After hospitalization of the patient, premix insulin injection two times a day before meals was started for metabolic control of DM. We considered systemic vasculitis because of the skin lesions involving the body and lower extremities (Figure 1). A skin biopsy was obtained from the lesions on the leg. Histopathological examination of the specimen confirmed LV (Figure 2). Skin biopsy specimen by immune flourescent dye revealed that C3, Ig G, Ig A and Ig M were negative. All medicines except insulin were discontinued and a betamethasone depot (9.6 mg i.m.) injection was given to the patient. Following days, skin lesions improved. Blood glucose monitoring persisted in acceptable levels without any significant metabolic deterioration after betamethasone depot. An upper gastrointestinal endoscopic examination to evaluate the anemia revealed esophagitis grade C, multiple esophagial ulcers, pan gastritis, hemorrhagic duodenal mucosal lesions. Endoscopic gastric and duodenal biopsies showed chronic gastritis and partial villous atrophy, and chronic active duodenitis. A blood marrow aspiration biopsy revealed active normocellular bone marrow. In his detailed history, a week ago he had had a lower extremity angiography for claudicatio intermittens and been found to have bilateral stenosis and occlusions of the superficial femoral and infrapopliteal arteries; a day after this procedure, skin lesions developed.
He had also high serum creatinine (3.1 mg/dL) compatible with acute renal failure. With the treatment of intramuscular betamethasone depot, serum creatinine levels decreased to 2.4 mg/dL. To evaluate the renal function, a 24-h collected urine albumin screening revealed 1176 mg of albuminuria, and creatinine clearance 35 ml/min/1.73m2. We considered a possible underlying diabetic nephropathy which made patient susceptible to acute renal failure. A hemoglobin electrophoresis disclosed sickle cell trait.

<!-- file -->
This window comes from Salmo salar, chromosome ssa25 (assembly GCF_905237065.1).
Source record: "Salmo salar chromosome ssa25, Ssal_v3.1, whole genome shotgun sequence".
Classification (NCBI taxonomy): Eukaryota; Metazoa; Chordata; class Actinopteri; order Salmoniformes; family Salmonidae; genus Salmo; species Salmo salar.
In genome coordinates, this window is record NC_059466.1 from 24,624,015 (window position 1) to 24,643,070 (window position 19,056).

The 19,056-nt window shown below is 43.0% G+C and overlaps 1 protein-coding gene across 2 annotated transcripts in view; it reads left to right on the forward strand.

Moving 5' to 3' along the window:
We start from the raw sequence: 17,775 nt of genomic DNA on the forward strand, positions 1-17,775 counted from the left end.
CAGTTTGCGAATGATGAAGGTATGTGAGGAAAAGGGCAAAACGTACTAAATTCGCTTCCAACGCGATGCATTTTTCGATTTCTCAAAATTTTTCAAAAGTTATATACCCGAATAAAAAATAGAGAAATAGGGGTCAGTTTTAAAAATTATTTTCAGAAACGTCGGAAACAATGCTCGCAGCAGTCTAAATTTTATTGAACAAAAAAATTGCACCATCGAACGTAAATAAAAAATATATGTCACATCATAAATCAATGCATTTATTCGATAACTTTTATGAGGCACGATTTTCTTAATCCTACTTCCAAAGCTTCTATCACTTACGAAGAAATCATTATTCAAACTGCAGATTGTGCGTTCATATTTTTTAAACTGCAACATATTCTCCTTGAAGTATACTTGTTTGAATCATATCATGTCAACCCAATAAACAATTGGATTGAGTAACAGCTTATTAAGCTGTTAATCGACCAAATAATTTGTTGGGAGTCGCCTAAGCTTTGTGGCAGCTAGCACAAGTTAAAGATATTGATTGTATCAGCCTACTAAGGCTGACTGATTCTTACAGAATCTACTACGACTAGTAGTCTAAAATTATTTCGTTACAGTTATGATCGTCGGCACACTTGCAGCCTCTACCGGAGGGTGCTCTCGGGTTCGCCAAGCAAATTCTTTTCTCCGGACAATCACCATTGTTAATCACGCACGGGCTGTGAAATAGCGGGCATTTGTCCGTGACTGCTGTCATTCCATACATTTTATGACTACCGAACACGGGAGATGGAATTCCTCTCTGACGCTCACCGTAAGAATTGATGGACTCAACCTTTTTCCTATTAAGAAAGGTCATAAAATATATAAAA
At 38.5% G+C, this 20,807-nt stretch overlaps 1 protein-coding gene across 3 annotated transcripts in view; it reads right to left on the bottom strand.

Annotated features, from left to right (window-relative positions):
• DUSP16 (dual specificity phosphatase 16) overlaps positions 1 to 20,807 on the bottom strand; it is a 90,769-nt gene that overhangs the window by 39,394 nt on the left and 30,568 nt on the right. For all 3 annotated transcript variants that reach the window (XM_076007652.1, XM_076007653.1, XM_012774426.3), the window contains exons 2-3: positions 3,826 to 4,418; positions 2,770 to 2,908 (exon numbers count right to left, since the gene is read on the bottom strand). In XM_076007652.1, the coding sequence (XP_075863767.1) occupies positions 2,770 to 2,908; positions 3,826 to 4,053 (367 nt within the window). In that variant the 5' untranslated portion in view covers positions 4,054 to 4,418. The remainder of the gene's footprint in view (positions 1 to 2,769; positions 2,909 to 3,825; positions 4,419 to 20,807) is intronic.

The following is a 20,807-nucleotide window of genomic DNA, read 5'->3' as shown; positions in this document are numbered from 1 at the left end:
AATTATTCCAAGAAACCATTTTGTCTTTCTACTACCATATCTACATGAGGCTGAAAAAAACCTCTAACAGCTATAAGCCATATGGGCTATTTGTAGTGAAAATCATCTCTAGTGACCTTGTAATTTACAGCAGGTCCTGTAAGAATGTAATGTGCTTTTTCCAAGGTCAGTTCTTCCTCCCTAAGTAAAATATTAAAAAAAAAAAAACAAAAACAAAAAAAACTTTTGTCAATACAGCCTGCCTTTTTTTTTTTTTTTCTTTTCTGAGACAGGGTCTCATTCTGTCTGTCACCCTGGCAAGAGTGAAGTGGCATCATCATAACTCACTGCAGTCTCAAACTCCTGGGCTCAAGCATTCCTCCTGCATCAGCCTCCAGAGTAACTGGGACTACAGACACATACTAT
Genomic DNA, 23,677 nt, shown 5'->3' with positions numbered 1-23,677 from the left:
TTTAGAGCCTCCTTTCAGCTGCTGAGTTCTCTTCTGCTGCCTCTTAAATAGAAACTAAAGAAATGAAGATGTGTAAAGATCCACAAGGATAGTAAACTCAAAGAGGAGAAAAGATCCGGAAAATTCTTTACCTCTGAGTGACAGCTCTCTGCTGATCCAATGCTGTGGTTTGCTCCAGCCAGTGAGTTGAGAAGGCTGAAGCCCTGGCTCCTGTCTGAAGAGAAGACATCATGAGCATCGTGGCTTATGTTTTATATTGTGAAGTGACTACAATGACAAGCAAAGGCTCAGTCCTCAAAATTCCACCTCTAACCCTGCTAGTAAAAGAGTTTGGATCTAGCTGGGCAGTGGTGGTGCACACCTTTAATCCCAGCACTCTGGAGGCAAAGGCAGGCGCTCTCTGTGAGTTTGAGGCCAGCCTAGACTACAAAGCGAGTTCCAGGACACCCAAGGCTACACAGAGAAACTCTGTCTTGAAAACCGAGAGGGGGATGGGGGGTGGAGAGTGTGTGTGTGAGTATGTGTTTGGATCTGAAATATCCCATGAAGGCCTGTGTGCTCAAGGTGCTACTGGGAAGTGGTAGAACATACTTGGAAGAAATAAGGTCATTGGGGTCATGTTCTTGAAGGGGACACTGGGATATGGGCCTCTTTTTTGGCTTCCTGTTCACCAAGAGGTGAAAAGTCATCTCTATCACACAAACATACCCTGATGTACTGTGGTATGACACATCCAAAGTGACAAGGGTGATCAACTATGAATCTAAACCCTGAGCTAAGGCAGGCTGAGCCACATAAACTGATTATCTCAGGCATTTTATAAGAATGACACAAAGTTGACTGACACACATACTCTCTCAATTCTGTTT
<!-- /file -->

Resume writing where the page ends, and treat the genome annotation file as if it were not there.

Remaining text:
During the two-week follow-up period in the clinic, skin rashes disappeared and serum creatinine level reduced to 2.4 mg/dl and persisted at this level.
LV is the most common form of vasculitis involving the skin. It involves the small blood vessels and postcapillary venules. More than 70% of cases are related to drug use, underlying diseases, infection, and malignancy. In the differential diagnosis, cryoglobulinemia, cutaneous leukocytoclastic angiitis or Henoch–Schönlein purpura should be considered. The remaining forms are called idiopathic. Biopsy from the skin lesion is essential for the diagnosis. We confirmed LV in this case with the help of skin biopsy obtained from the affected skin lesion. We excluded other possible causes of LV based on the medical history and investigations. The remaining cause was radiocontrast agent. In the medical literature, there were a few case reports related to radiocontrast agent and LV (4-6).
Treatment for LV consists of preventing the deposition of immune complexes, and suppressing the inflammatory response. H1 antihistamines, non-steroidal anti-inflammatory agents are used for alleviation of symptoms and to reduce tissue deposition of circulating immune complexes. If there is still no therapeutic response, systemic glucocorticoids or other immunosuppressants (azathioprine, methotrexate, cyclophosphamide, cyclosporine) should be considered (7). We gave a single dose betamethasone depot injection (9.6 mg i.m.) because the skin eruptions were getting worse and overriding acute renal failure. Following this treatment, rapid (in days) clinical improvement was observed. Kerdel et al. (5) reported 2 subjects in whom necrotising vasculitis and renal failure developed 12 to 24 hours after intravenous radiocontrast agent was given. Similarly, Vaillant L et al. (6), reported a patient who had widespread skin lesions, vasculitis and renal failure necessitating haemodialysis following radiocontrast agent application. Renal failure was also present in our case, but we considered underlying diabetic nephropathy and overriding acute renal failure due to LV. Renal function also showed an improvement after steroid injection.
Radiocontrast agents, which have been used in common daily clinical practice, can cause severe vasculitic syndrome and acute renal failure and, LV may be confused with diabetic foot ulcer.
Written informed consent was obtained from the patient for publication of this case report and any accompanying images.
Acknowledgements: We thank the pathology department for histopathological evaluation.
Declaration of Competing Interests: Nothing to declare.